“You started in United when I was 3. Your team caught my heart when I was 13. And now you say "it is the right time", when I'll be 30. I've just realised that I've been taking you for granted along the way, thinking that you'll always be there, yelling at your players, chewing gum, checking at your watch, regardless the changing from Cantona, to Keane, and to Vidic. On May 8 this year, I've finally realised that it has been a great 17 years of inspiration. I know I will miss you so much. :( Thank you, Sir Alex, it has been an utmost gratitude to know you, and to be in the same Old Trafford with you and your team at one point in my life. You will definitely be the most important part of the Manchester United that I will remember. :')”

That paragraph above summarised my feeling ten days ago, 8 May 2013. I submitted the message to the Manchester United’s facebook page under the #thankyousiralex section, hoping that the old man himself read it, and smiles, thinking that there is someone whose name he can’t even (correctly) pronounce, from a land far-far away, who cares about him. Oh, and maybe he will also read and recall that the message comes from the country he and his team once failed to visit, due to the bombing.

In addition to that message, I want to write a more elaborate note for myself. Partly, this was inspired by Pangeran Siahaan’s rather emotional note that you can see here.

I still can recall vividly the first time I knew his name, as the part of Eric Cantona’s team. It was practically my very first encounter with football, at the end of 1995/1996 season. It was against Newcastle United, and it was not even a real match, a highlight instead. I remember the program was called “English Premier Highlights”. I did not pay so much attention on the stern-looking, gum-chewing Alex Ferguson until the FA Cup final that season. It was the red devils vs the reds. Cantona vs Fowler. Eric Cantona, the initial reason for my loyalty to the club, has scored a goal. Near to the end of the second half, the man in his black suits caught my attention, cheerfully checking at his watch, happily looking at his boys, still chewing his gum. They’ve got the double that year.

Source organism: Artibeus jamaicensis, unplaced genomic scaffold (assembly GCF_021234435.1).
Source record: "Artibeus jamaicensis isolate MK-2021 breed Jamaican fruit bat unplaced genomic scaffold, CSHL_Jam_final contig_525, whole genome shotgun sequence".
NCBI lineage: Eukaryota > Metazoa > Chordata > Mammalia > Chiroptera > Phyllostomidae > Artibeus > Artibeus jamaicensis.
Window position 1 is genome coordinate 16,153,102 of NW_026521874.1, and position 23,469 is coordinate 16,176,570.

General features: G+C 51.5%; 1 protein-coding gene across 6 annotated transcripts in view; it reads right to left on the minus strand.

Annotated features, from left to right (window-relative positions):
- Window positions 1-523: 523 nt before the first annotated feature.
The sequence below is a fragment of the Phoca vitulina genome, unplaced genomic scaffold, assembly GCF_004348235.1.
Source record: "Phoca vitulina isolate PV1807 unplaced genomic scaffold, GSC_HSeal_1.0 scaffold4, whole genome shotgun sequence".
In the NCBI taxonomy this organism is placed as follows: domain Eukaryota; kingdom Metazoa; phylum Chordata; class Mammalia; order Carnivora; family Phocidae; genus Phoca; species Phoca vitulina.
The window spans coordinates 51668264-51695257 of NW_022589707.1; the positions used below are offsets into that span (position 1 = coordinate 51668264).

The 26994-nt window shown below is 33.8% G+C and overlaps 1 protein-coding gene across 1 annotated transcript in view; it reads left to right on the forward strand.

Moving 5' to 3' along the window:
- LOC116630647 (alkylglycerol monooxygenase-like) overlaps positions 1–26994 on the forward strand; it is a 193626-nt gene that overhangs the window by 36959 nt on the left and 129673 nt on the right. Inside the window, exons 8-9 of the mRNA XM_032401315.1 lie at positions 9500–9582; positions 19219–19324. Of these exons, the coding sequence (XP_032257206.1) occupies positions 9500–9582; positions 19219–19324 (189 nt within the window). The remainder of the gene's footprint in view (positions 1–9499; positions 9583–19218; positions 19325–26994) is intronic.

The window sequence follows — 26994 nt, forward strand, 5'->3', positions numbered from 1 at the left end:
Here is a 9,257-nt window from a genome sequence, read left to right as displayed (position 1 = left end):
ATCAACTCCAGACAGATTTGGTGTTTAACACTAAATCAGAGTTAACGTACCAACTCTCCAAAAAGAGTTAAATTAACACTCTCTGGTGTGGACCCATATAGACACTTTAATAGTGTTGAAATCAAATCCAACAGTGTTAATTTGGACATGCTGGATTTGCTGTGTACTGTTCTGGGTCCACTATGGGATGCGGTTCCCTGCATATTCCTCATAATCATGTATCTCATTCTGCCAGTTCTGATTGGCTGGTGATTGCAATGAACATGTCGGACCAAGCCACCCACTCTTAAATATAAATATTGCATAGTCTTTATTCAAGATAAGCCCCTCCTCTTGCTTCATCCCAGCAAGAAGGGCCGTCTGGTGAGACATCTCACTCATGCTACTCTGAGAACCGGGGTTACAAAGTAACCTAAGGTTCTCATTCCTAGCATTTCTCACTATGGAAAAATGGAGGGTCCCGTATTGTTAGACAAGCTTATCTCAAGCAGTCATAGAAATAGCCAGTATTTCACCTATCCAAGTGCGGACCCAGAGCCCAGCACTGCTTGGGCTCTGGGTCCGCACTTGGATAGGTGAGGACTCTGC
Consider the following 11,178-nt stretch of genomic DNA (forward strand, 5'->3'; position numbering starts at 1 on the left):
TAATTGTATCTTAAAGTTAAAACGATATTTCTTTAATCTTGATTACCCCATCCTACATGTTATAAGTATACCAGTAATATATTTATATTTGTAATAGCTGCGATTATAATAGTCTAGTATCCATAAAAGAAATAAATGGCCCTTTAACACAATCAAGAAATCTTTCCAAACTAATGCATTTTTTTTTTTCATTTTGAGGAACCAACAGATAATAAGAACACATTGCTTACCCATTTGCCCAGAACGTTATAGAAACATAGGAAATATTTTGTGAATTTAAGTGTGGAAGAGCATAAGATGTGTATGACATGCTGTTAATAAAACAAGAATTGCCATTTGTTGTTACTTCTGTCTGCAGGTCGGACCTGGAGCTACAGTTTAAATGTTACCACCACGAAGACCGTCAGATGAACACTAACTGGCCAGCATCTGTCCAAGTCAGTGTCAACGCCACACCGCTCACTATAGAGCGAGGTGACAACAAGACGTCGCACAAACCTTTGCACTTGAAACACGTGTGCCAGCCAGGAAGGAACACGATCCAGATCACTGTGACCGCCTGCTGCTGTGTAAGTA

Since then, just like what Pangeran Siahaan experienced, I started to faithfully cheer for the team. I compiled and collected newspaper articles about the team, stapled them on papers, wrote extensively in my diary about the matches, in loving details. It may sound slightly crazy, but I felt the overwhelming excitement (rather felt like “butterflies in your stomach”) every time United played. To make it sounds crazier, I started to connect the feeling I’ve got from watching United to my life and its ups and downs. As for my version of “my life” at that period, it would be literally translated as “my academic life.” For some of you it may sound boring and nerdy, but yes, indeed, the team’s consistently best-est performance in the decade may have a statistically significant influence on what I’ve done during my high schools years. :D

Later, after Cantona’s sudden resignation, and with the increasing life burden as a grown-up (:p), I did not spend as much as time watching United as before. However, years later, I was lucky enough (even luckier than Pange!) to visit that very theater of dreams, M16 0RA. That day, Old Trafford was also attended by Eric Cantona, Peter Schmeichel, Ryan Giggs, and Sir Alex Ferguson himself. It was the United that I will remember. I really could not ask for more. It was, indeed, one of the most important days in my life so far. :)